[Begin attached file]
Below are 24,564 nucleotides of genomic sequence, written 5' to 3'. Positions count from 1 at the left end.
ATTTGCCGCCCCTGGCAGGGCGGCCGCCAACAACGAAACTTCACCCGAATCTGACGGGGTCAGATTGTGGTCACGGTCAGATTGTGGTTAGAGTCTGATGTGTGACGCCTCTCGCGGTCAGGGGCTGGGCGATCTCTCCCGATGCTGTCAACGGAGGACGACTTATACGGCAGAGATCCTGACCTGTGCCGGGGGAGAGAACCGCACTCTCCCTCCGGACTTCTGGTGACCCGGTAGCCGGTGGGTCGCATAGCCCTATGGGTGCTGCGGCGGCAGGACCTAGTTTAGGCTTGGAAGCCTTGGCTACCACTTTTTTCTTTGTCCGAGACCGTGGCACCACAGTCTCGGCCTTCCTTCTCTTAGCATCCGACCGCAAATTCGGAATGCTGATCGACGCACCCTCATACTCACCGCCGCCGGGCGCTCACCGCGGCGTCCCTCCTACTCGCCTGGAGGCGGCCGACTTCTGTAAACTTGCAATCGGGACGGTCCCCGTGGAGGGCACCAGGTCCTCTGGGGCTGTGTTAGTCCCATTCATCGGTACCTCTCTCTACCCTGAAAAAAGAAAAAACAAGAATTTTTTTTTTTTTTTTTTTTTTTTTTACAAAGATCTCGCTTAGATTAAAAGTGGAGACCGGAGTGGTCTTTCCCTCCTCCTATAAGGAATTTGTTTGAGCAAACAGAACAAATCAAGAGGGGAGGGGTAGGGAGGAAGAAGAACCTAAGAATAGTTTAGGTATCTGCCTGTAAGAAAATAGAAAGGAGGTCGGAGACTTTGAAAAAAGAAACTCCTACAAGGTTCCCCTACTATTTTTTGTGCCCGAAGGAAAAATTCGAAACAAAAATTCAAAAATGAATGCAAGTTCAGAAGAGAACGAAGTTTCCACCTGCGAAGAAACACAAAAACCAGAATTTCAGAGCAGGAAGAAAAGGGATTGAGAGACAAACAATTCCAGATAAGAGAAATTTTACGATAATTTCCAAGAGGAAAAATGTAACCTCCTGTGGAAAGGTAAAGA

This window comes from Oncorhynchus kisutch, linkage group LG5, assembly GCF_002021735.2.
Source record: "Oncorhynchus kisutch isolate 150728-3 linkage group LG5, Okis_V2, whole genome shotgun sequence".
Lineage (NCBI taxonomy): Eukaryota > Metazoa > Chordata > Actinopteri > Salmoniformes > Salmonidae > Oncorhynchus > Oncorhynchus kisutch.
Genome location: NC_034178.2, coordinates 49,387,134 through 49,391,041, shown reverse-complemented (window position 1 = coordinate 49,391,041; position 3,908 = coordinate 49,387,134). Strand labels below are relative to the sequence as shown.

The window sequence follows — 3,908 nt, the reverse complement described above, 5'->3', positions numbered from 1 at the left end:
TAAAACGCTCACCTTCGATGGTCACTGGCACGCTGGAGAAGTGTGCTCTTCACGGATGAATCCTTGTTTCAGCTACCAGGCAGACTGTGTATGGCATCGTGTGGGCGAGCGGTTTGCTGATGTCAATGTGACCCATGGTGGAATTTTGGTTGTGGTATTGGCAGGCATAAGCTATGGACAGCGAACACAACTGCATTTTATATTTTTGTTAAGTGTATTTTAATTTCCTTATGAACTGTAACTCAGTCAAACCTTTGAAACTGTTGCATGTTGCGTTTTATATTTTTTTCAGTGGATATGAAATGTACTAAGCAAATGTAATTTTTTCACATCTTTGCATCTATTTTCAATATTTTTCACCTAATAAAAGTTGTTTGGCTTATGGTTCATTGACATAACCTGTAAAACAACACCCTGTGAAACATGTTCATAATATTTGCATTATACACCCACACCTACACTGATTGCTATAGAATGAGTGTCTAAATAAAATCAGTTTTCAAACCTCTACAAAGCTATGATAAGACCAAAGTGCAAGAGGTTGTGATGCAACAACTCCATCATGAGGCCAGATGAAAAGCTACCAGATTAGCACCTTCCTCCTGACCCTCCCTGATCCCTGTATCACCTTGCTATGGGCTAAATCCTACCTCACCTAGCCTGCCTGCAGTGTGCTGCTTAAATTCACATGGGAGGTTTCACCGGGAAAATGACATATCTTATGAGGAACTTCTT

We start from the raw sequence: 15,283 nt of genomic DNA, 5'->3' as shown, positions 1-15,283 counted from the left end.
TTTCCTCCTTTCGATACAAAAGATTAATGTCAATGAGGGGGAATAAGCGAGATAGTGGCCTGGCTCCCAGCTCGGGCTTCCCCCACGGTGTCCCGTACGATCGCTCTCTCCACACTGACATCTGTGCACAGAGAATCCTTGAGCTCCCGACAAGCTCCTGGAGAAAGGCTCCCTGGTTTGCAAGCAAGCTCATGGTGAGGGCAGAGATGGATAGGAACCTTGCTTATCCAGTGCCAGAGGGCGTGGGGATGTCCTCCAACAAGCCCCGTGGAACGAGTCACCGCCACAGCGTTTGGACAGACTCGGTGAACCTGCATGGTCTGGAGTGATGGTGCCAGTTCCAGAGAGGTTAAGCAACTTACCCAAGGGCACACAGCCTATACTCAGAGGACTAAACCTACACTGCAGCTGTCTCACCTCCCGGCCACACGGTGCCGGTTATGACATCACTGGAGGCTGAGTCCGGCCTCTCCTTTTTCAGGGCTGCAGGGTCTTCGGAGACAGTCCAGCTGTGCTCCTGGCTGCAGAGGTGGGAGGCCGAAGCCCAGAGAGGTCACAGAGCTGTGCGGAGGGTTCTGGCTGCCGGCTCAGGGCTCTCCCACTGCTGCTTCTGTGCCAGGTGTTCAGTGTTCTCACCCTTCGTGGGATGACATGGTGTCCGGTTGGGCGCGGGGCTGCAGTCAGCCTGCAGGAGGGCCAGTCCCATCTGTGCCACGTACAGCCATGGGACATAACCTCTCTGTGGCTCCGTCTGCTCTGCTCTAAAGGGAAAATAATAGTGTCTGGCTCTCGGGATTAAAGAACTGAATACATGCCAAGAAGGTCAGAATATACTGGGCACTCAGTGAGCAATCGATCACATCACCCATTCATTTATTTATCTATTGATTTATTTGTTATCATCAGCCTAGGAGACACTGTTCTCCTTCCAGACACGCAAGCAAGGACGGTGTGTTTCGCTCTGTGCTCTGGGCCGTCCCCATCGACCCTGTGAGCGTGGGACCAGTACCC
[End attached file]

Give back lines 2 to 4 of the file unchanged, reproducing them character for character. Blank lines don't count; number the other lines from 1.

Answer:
ATTTGCCGCCCCTGGCAGGGCGGCCGCCAACAACGAAACTTCACCCGAATCTGACGGGGTCAGATTGTGGTCACGGTCAGATTGTGGTTAGAGTCTGATGTGTGACGCCTCTCGCGGTCAGGGGCTGGGCGATCTCTCCCGATGCTGTCAACGGAGGACGACTTATACGGCAGAGATCCTGACCTGTGCCGGGGGAGAGAACCGCACTCTCCCTCCGGACTTCTGGTGACCCGGTAGCCGGTGGGTCGCATAGCCCTATGGGTGCTGCGGCGGCAGGACCTAGTTTAGGCTTGGAAGCCTTGGCTACCACTTTTTTCTTTGTCCGAGACCGTGGCACCACAGTCTCGGCCTTCCTTCTCTTAGCATCCGACCGCAAATTCGGAATGCTGATCGACGCACCCTCATACTCACCGCCGCCGGGCGCTCACCGCGGCGTCCCTCCTACTCGCCTGGAGGCGGCCGACTTCTGTAAACTTGCAATCGGGACGGTCCCCGTGGAGGGCACCAGGTCCTCTGGGGCTGTGTTAGTCCCATTCATCGGTACCTCTCTCTACCCTGAAAAAAGAAAAAACAAGAATTTTTTTTTTTTTTTTTTTTTTTTTTACAAAGATCTCGCTTAGATTAAAAGTGGAGACCGGAGTGGTCTTTCCCTCCTCCTATAAGGAATTTGTTTGAGCAAACAGAACAAATCAAGAGGGGAGGGGTAGGGAGGAAGAAGAACCTAAGAATAGTTTAGGTATCTGCCTGTAAGAAAATAGAAAGGAGGTCGGAGACTTTGAAAAAAGAAACTCCTACAAGGTTCCCCTACTATTTTTTGTGCCCGAAGGAAAAATTCGAAACAAAAATTCAAAAATGAATGCAAGTTCAGAAGAGAACGAAGTTTCCACCTGCGAAGAAACACAAAAACCAGAATTTCAGAGCAGGAAGAAAAGGGATTGAGAGACAAACAATTCCAGATAAGAGAAATTTTACGATAATTTCCAAGAGGAAAAATGTAACCTCCTGTGGAAAGGTAAAGA

This window comes from Oncorhynchus kisutch, linkage group LG5, assembly GCF_002021735.2.
Source record: "Oncorhynchus kisutch isolate 150728-3 linkage group LG5, Okis_V2, whole genome shotgun sequence".